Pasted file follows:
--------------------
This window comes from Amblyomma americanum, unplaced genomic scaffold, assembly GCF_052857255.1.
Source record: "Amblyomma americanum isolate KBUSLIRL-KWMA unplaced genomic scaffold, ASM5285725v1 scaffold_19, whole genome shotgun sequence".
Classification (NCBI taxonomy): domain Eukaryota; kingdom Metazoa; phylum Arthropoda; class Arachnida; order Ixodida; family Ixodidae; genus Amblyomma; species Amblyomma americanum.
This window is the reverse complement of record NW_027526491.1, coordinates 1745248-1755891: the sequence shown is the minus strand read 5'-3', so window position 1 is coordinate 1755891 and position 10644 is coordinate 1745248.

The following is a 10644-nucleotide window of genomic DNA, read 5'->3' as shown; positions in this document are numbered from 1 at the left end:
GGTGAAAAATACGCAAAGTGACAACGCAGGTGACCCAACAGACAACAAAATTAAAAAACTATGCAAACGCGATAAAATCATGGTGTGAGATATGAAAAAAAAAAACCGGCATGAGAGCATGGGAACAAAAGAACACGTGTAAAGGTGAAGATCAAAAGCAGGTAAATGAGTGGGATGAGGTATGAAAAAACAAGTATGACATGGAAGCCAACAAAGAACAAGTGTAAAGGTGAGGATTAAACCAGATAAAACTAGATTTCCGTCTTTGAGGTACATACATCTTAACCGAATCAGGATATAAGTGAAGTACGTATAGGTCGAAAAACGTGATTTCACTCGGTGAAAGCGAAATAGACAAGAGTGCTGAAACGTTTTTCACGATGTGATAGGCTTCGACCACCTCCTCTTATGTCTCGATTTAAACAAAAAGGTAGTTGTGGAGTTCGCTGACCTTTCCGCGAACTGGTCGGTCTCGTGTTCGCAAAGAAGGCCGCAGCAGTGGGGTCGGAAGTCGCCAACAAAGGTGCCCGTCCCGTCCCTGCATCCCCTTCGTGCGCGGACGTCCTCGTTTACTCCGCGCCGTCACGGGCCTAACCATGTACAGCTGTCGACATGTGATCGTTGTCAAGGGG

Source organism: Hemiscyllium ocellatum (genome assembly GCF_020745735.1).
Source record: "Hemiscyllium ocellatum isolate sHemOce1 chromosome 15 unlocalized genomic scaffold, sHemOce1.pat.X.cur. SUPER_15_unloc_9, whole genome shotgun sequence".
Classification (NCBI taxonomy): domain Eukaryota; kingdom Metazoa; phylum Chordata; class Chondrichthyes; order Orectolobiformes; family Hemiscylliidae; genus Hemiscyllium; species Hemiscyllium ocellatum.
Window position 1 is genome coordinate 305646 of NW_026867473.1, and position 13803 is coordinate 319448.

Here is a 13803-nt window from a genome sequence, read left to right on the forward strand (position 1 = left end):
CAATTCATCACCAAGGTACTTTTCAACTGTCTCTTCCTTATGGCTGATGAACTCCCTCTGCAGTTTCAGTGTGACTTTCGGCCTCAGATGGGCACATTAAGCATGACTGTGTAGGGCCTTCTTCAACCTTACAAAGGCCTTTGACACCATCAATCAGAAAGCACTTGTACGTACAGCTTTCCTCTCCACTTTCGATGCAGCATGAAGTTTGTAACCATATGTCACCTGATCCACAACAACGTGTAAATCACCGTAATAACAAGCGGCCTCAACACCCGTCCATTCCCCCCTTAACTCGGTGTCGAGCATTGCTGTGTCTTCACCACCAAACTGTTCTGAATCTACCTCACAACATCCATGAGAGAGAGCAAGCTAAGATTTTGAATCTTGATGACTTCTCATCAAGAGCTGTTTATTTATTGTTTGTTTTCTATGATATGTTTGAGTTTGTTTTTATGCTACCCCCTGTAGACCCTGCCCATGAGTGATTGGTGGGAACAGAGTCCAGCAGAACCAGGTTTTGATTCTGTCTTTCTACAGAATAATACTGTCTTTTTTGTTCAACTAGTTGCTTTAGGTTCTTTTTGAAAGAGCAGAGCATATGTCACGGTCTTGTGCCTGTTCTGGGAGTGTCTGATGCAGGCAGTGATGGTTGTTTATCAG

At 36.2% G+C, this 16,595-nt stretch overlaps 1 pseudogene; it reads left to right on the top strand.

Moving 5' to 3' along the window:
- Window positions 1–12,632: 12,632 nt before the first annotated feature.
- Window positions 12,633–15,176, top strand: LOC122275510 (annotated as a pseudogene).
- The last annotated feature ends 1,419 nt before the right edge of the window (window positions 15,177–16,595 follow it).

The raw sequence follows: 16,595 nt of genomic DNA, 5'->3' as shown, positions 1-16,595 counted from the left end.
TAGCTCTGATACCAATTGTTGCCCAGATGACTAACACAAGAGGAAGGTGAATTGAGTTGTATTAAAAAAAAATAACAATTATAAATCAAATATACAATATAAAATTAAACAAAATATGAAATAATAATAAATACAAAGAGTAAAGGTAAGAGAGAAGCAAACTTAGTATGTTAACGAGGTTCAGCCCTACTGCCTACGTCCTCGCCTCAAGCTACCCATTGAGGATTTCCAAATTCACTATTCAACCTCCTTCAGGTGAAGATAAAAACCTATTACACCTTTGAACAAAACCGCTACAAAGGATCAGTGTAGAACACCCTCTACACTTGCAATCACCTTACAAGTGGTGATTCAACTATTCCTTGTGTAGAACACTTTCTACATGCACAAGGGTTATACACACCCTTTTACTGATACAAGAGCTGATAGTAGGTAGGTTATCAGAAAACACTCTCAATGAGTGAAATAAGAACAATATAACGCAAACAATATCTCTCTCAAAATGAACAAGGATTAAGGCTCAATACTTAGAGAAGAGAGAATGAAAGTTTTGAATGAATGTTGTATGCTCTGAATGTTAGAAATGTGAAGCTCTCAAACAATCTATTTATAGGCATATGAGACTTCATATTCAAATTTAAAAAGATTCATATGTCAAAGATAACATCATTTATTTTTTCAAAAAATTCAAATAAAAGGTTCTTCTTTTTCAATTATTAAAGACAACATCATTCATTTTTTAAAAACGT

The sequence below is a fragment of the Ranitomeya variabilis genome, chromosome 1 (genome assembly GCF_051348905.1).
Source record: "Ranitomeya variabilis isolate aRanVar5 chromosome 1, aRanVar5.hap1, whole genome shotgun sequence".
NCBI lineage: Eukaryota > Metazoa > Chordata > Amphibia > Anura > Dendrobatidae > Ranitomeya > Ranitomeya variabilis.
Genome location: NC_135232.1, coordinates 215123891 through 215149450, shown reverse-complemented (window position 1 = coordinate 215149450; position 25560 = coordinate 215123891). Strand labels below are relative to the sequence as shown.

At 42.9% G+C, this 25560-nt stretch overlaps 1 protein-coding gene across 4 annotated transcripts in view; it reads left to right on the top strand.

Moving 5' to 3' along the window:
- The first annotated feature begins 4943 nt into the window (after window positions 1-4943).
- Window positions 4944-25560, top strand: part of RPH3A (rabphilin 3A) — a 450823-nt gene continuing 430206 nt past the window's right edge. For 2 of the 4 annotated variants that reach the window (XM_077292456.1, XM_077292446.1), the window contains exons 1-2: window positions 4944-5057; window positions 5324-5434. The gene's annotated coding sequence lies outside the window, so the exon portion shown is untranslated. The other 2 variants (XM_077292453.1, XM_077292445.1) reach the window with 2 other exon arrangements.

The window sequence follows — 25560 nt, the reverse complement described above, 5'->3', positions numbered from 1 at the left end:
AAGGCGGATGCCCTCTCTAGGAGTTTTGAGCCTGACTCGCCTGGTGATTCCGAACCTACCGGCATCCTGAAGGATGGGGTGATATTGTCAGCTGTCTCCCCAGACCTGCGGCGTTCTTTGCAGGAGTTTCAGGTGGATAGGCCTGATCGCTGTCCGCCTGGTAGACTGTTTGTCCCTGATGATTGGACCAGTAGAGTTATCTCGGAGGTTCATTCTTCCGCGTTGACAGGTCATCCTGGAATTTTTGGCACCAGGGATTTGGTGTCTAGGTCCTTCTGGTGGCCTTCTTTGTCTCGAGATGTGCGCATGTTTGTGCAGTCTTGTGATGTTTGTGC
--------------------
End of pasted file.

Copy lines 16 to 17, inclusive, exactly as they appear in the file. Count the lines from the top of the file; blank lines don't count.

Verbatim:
- Window positions 12,633–15,176, top strand: LOC122275510 (annotated as a pseudogene).
- The last annotated feature ends 1,419 nt before the right edge of the window (window positions 15,177–16,595 follow it).